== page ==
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My first experiences with Peking Opera

By Huebie ( Updated: 2014-08-05 17:48

We have been to a Peking Opera performance. Paul had been enjoying it whenever he caught it on local TV and was eager to see a whole show. I wasn’t, but I was curious, so a friend bought tickets to one of the simpler stories.

The brightly decorated concert hall was squeezed inside an otherwise ordinary building. Decorations included plentiful wood trim, heavy velvet curtains, straight-backed upholstered chairs and wooden coffee tables.  The audience enjoyed tea and chatted throughout the opera. The set in Peking opera is usually sparse, with a few curtains and cardboard furniture draped with brightly colored brocade; however, no expense is spared on costumes and make-up.

Female characters wear a type of sleeve I’ve seen in large-scale entertainment programs such as the Olympics: from the edge of the sleeve hangs a three foot wide strip of white fabric which is waved in fancy gestures similar to a fan dance. When the character is standing at rest, the fabric is carefully pulled up to make a flat surface out of the arms.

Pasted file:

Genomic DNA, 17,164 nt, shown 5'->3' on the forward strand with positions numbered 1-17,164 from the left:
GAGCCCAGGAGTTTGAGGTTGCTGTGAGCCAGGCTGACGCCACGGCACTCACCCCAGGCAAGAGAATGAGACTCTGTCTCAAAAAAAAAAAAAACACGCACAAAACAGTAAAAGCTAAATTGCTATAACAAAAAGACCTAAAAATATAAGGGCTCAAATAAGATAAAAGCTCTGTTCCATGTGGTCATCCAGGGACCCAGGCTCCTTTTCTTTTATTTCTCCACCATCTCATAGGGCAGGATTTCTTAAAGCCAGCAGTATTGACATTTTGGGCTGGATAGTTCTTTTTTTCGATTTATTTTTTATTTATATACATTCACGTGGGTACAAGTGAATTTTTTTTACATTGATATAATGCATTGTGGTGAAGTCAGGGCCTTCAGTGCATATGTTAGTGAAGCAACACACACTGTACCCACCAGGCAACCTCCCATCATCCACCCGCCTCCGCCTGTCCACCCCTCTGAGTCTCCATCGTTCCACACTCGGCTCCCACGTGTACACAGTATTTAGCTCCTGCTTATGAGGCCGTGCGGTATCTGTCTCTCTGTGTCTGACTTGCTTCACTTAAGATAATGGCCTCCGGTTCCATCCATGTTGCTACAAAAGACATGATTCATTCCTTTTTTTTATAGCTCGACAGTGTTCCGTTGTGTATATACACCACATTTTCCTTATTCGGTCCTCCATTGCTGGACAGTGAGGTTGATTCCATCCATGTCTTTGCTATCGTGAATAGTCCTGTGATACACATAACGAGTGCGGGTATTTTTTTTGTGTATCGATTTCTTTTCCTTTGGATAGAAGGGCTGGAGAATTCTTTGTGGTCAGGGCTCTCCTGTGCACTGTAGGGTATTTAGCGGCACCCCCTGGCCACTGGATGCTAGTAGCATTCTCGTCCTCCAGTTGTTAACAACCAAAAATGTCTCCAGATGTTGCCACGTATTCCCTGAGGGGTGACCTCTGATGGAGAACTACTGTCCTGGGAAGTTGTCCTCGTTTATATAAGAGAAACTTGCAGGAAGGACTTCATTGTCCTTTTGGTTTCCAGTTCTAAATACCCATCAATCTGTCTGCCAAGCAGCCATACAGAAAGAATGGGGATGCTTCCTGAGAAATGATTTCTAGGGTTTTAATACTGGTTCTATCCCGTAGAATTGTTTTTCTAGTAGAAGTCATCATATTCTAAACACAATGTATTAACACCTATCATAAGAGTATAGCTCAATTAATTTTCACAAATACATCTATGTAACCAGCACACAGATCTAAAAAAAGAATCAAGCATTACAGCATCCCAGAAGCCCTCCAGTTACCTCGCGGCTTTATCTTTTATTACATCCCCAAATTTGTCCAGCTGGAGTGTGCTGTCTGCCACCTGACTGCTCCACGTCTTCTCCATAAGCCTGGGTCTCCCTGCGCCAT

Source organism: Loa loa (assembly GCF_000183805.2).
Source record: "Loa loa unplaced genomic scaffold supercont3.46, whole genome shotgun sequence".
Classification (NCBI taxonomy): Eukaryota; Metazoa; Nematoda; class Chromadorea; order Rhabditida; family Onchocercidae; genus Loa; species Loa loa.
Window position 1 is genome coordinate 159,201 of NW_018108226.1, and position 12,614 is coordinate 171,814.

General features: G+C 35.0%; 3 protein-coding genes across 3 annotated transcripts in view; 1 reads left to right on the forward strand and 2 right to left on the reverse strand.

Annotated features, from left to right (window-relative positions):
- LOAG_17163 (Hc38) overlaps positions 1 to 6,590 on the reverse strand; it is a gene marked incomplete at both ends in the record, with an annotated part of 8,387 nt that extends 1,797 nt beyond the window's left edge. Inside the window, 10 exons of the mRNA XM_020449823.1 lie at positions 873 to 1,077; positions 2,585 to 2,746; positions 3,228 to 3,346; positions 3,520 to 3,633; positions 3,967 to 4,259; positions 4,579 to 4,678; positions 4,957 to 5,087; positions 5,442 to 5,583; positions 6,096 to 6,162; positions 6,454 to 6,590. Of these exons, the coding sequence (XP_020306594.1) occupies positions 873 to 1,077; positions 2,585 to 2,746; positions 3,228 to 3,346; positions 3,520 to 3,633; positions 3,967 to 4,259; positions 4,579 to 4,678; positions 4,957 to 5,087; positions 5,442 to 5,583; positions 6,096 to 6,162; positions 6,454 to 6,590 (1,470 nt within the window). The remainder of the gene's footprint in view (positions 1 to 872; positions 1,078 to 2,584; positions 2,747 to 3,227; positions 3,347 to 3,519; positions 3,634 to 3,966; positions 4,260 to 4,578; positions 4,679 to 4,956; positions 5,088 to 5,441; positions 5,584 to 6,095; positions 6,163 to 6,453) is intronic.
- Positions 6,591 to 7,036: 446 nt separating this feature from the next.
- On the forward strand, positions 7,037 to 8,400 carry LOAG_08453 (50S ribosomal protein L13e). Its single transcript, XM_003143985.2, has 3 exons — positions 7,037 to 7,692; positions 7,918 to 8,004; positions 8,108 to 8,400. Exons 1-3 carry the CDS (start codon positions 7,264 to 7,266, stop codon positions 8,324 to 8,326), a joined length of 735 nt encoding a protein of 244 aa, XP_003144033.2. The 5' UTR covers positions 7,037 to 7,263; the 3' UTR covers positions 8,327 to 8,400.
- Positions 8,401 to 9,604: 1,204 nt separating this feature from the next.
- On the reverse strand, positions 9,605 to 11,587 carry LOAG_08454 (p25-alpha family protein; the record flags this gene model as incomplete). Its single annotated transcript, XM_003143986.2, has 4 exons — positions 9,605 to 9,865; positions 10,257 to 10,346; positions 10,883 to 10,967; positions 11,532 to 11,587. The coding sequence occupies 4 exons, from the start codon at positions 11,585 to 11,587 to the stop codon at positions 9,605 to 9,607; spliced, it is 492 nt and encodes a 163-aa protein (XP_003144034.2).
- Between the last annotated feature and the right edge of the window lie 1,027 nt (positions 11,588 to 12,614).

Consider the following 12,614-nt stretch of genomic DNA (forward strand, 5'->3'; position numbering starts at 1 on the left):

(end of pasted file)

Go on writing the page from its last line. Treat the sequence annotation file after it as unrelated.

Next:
Arm and hand movements are delicate and part of what distinguishes a truly fine performer, as well as the voice, of course. The woman playing the daughter-looking-for-a-husband received enthusiastic applause, but the singers were so heavily miked-up I couldn’t get excited about her sound.

Singers are accompanied by musicians playing traditional instruments seated at the side of the stage and a tape of percussion instruments. The audience seemed familiar enough with the lyrics/story that they interrupted the singing with frequent applause and called out something like “bravo!” at the end.

If you want art to help you understand reality, then Peking opera is not for you. It never has faced reality, it has always been a heavily stylized art. It arose in the late 18th century and has come to be regarded as one of the cultural treasures of China. An increasing number of cities throughout the world have begun to establish Peking opera troupes. I’m glad to have seen it once, but season tickets would be wasted on me.

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